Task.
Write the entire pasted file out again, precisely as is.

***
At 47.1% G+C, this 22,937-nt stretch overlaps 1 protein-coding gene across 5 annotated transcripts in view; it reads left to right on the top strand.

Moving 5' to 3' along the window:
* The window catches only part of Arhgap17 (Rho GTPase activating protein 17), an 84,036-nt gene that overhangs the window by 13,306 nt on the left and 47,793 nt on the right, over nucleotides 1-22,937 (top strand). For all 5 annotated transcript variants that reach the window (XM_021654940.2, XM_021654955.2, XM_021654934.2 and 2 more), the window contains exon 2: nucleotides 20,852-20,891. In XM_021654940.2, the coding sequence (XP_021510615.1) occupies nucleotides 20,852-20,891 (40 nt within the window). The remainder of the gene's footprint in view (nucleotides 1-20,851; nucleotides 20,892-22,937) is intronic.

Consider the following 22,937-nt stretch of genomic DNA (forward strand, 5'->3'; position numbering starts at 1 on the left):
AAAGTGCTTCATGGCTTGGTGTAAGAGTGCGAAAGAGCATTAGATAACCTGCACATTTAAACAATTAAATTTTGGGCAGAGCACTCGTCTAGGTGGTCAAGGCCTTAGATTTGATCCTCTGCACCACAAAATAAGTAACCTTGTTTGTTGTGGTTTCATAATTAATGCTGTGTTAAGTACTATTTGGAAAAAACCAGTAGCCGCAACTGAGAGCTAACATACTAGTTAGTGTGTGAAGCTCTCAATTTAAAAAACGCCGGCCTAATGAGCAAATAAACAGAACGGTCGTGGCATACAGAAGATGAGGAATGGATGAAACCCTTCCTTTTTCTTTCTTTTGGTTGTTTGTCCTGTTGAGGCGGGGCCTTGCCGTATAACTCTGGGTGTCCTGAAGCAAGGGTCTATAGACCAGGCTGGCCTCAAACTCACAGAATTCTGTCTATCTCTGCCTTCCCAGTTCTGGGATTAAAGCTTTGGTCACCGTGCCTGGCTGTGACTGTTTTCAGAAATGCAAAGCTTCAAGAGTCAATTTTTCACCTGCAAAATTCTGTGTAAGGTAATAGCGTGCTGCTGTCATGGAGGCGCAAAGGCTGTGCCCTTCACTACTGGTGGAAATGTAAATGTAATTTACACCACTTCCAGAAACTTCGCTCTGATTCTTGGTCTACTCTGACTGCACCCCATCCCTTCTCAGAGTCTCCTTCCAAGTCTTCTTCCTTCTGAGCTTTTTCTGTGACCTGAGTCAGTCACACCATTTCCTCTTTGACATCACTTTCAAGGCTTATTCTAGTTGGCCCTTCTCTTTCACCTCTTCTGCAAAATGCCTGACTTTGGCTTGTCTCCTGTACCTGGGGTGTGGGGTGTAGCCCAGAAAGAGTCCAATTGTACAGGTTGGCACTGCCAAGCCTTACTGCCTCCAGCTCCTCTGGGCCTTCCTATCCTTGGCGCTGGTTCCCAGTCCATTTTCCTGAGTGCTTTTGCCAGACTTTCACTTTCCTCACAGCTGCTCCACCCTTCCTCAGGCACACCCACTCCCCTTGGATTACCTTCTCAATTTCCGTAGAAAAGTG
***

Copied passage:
At 47.1% G+C, this 22,937-nt stretch overlaps 1 protein-coding gene across 5 annotated transcripts in view; it reads left to right on the top strand.

Moving 5' to 3' along the window:
* The window catches only part of Arhgap17 (Rho GTPase activating protein 17), an 84,036-nt gene that overhangs the window by 13,306 nt on the left and 47,793 nt on the right, over nucleotides 1-22,937 (top strand). For all 5 annotated transcript variants that reach the window (XM_021654940.2, XM_021654955.2, XM_021654934.2 and 2 more), the window contains exon 2: nucleotides 20,852-20,891. In XM_021654940.2, the coding sequence (XP_021510615.1) occupies nucleotides 20,852-20,891 (40 nt within the window). The remainder of the gene's footprint in view (nucleotides 1-20,851; nucleotides 20,892-22,937) is intronic.

Consider the following 22,937-nt stretch of genomic DNA (forward strand, 5'->3'; position numbering starts at 1 on the left):
AAAGTGCTTCATGGCTTGGTGTAAGAGTGCGAAAGAGCATTAGATAACCTGCACATTTAAACAATTAAATTTTGGGCAGAGCACTCGTCTAGGTGGTCAAGGCCTTAGATTTGATCCTCTGCACCACAAAATAAGTAACCTTGTTTGTTGTGGTTTCATAATTAATGCTGTGTTAAGTACTATTTGGAAAAAACCAGTAGCCGCAACTGAGAGCTAACATACTAGTTAGTGTGTGAAGCTCTCAATTTAAAAAACGCCGGCCTAATGAGCAAATAAACAGAACGGTCGTGGCATACAGAAGATGAGGAATGGATGAAACCCTTCCTTTTTCTTTCTTTTGGTTGTTTGTCCTGTTGAGGCGGGGCCTTGCCGTATAACTCTGGGTGTCCTGAAGCAAGGGTCTATAGACCAGGCTGGCCTCAAACTCACAGAATTCTGTCTATCTCTGCCTTCCCAGTTCTGGGATTAAAGCTTTGGTCACCGTGCCTGGCTGTGACTGTTTTCAGAAATGCAAAGCTTCAAGAGTCAATTTTTCACCTGCAAAATTCTGTGTAAGGTAATAGCGTGCTGCTGTCATGGAGGCGCAAAGGCTGTGCCCTTCACTACTGGTGGAAATGTAAATGTAATTTACACCACTTCCAGAAACTTCGCTCTGATTCTTGGTCTACTCTGACTGCACCCCATCCCTTCTCAGAGTCTCCTTCCAAGTCTTCTTCCTTCTGAGCTTTTTCTGTGACCTGAGTCAGTCACACCATTTCCTCTTTGACATCACTTTCAAGGCTTATTCTAGTTGGCCCTTCTCTTTCACCTCTTCTGCAAAATGCCTGACTTTGGCTTGTCTCCTGTACCTGGGGTGTGGGGTGTAGCCCAGAAAGAGTCCAATTGTACAGGTTGGCACTGCCAAGCCTTACTGCCTCCAGCTCCTCTGGGCCTTCCTATCCTTGGCGCTGGTTCCCAGTCCATTTTCCTGAGTGCTTTTGCCAGACTTTCACTTTCCTCACAGCTGCTCCACCCTTCCTCAGGCACACCCACTCCCCTTGGATTACCTTCTCAATTTCCGTAGAAAAGTG